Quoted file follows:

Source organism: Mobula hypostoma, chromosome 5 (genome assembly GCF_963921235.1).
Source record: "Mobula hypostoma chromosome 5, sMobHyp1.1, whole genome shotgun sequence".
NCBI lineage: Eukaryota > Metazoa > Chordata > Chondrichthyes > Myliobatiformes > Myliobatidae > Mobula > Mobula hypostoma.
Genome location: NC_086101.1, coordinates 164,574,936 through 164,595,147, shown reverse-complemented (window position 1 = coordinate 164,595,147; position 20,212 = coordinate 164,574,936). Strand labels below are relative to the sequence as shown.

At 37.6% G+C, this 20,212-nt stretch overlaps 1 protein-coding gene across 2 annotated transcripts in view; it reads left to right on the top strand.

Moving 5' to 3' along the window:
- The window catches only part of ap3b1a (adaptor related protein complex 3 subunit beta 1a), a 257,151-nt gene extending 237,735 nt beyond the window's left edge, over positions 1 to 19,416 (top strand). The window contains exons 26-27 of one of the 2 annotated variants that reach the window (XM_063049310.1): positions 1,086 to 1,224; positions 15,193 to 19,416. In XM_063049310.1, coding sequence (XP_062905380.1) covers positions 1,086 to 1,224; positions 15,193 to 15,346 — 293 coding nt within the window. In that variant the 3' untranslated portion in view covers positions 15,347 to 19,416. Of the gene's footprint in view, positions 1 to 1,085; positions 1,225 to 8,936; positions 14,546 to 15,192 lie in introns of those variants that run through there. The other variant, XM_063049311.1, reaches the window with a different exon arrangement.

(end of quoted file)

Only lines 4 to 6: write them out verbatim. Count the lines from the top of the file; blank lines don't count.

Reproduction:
Genome location: NC_086101.1, coordinates 164,574,936 through 164,595,147, shown reverse-complemented (window position 1 = coordinate 164,595,147; position 20,212 = coordinate 164,574,936). Strand labels below are relative to the sequence as shown.

At 37.6% G+C, this 20,212-nt stretch overlaps 1 protein-coding gene across 2 annotated transcripts in view; it reads left to right on the top strand.

Moving 5' to 3' along the window: